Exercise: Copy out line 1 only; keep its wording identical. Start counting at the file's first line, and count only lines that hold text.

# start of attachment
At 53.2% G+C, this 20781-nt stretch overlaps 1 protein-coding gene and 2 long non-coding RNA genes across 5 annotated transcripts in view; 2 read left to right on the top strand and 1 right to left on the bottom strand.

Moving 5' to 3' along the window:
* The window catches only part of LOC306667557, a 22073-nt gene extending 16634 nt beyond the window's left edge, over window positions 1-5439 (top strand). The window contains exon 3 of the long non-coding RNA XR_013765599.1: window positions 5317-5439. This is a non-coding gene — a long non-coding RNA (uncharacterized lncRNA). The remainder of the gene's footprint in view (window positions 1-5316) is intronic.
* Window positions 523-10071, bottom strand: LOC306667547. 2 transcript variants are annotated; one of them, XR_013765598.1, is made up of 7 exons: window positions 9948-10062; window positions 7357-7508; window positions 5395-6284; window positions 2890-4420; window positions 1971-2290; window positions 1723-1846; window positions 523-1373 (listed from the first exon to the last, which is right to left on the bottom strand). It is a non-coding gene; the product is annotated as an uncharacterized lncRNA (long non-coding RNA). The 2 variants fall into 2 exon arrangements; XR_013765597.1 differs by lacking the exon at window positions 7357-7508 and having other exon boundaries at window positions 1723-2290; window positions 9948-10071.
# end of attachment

At 53.2% G+C, this 20781-nt stretch overlaps 1 protein-coding gene and 2 long non-coding RNA genes across 5 annotated transcripts in view; 2 read left to right on the top strand and 1 right to left on the bottom strand.